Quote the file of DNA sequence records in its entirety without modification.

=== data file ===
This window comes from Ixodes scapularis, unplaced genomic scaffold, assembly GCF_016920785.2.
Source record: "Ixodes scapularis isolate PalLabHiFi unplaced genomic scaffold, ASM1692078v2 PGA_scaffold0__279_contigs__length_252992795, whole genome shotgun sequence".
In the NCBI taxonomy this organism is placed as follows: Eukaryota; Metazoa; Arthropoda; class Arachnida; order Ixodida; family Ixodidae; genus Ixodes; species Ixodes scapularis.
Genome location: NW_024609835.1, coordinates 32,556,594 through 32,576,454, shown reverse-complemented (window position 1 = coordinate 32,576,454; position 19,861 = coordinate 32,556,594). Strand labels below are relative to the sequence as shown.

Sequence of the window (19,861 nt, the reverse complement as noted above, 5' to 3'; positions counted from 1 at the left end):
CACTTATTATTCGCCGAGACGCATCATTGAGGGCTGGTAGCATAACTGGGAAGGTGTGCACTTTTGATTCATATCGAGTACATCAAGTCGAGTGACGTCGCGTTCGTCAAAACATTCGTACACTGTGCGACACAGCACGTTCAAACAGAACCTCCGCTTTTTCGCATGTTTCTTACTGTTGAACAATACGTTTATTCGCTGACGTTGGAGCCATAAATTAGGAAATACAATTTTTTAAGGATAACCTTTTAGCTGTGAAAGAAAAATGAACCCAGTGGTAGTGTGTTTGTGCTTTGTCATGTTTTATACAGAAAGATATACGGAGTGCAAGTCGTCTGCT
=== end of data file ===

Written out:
This window comes from Ixodes scapularis, unplaced genomic scaffold, assembly GCF_016920785.2.
Source record: "Ixodes scapularis isolate PalLabHiFi unplaced genomic scaffold, ASM1692078v2 PGA_scaffold0__279_contigs__length_252992795, whole genome shotgun sequence".
In the NCBI taxonomy this organism is placed as follows: Eukaryota; Metazoa; Arthropoda; class Arachnida; order Ixodida; family Ixodidae; genus Ixodes; species Ixodes scapularis.
Genome location: NW_024609835.1, coordinates 32,556,594 through 32,576,454, shown reverse-complemented (window position 1 = coordinate 32,576,454; position 19,861 = coordinate 32,556,594). Strand labels below are relative to the sequence as shown.

Sequence of the window (19,861 nt, the reverse complement as noted above, 5' to 3'; positions counted from 1 at the left end):
CACTTATTATTCGCCGAGACGCATCATTGAGGGCTGGTAGCATAACTGGGAAGGTGTGCACTTTTGATTCATATCGAGTACATCAAGTCGAGTGACGTCGCGTTCGTCAAAACATTCGTACACTGTGCGACACAGCACGTTCAAACAGAACCTCCGCTTTTTCGCATGTTTCTTACTGTTGAACAATACGTTTATTCGCTGACGTTGGAGCCATAAATTAGGAAATACAATTTTTTAAGGATAACCTTTTAGCTGTGAAAGAAAAATGAACCCAGTGGTAGTGTGTTTGTGCTTTGTCATGTTTTATACAGAAAGATATACGGAGTGCAAGTCGTCTGCT